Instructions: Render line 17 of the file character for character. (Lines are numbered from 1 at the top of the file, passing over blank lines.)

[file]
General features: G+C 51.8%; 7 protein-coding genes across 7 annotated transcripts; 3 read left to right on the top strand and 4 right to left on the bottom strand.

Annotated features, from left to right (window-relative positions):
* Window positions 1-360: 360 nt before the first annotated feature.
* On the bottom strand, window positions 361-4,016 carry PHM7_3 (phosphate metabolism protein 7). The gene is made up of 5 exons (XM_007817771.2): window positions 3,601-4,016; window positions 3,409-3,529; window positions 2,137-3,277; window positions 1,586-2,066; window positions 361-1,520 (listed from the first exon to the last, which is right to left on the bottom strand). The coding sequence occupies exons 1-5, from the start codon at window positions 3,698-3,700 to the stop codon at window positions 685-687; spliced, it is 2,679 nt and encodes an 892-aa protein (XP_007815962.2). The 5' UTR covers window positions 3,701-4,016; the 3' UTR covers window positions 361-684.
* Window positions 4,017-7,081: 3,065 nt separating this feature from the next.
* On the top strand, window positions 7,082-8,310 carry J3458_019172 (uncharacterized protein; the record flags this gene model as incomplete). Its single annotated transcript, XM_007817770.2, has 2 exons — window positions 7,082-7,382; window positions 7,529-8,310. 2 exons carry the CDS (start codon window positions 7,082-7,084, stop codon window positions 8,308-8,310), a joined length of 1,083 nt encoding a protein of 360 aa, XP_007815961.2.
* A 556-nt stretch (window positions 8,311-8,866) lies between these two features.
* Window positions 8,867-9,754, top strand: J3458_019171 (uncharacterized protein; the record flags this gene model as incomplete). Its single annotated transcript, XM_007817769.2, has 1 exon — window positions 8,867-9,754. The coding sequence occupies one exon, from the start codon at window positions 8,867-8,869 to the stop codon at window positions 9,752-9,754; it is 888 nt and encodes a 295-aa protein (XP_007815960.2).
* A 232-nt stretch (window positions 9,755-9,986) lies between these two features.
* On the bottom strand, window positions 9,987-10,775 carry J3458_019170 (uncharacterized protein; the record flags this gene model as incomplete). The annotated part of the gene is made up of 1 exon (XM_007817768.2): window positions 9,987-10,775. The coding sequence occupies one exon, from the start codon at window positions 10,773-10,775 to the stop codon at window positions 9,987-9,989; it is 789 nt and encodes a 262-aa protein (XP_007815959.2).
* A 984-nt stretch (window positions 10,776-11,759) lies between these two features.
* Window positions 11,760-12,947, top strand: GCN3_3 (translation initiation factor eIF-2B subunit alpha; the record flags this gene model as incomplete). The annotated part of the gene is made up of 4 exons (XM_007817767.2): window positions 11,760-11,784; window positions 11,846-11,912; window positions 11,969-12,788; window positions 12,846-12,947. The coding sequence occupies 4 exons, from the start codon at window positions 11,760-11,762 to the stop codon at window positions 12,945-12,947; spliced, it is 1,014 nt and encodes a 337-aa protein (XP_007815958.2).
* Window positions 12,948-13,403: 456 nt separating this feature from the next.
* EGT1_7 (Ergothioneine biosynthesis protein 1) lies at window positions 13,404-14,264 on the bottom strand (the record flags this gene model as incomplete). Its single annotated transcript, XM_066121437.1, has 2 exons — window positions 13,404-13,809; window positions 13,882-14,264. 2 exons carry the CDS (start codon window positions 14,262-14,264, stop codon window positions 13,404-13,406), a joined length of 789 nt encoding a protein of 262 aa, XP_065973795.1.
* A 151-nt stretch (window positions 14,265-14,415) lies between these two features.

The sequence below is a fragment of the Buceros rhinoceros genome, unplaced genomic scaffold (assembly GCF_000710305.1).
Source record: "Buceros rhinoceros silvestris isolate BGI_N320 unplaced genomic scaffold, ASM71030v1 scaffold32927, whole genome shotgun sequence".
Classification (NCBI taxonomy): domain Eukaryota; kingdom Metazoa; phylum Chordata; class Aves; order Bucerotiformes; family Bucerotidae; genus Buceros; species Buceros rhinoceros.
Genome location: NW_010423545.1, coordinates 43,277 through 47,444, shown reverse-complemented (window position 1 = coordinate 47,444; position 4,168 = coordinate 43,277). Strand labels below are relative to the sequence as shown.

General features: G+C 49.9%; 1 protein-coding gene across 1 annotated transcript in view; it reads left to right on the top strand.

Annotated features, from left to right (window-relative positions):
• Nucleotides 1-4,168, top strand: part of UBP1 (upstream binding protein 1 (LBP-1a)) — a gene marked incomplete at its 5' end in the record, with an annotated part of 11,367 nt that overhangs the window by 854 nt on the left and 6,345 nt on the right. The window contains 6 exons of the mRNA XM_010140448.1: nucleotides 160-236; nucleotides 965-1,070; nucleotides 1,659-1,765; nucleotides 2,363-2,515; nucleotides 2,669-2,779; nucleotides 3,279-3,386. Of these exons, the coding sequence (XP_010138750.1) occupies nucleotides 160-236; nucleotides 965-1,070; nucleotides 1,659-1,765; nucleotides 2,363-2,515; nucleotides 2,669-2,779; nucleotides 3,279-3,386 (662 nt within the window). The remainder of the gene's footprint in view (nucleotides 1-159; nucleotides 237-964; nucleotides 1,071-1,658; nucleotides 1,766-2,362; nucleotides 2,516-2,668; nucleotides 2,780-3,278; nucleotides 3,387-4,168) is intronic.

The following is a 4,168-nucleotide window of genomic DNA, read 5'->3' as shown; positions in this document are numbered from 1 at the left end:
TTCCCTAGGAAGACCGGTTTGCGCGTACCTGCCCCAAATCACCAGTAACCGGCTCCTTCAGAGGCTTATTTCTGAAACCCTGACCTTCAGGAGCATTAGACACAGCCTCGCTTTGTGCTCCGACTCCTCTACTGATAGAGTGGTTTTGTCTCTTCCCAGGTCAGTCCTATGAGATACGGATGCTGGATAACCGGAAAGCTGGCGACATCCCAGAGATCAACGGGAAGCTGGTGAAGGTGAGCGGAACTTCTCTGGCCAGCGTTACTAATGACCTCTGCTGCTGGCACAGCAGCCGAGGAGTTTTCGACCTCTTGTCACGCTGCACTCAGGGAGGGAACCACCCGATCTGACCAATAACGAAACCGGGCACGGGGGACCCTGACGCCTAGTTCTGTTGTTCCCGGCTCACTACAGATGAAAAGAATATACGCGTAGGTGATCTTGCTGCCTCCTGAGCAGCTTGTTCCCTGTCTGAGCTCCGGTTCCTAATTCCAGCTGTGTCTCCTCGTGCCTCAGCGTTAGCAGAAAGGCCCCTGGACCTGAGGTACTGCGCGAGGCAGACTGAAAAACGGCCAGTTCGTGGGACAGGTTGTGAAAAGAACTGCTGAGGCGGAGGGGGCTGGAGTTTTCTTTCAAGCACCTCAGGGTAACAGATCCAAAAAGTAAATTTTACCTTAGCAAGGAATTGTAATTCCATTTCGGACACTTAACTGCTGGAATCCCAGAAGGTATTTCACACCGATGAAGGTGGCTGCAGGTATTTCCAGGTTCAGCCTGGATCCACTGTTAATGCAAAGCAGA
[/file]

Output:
Source record: "Buceros rhinoceros silvestris isolate BGI_N320 unplaced genomic scaffold, ASM71030v1 scaffold32927, whole genome shotgun sequence".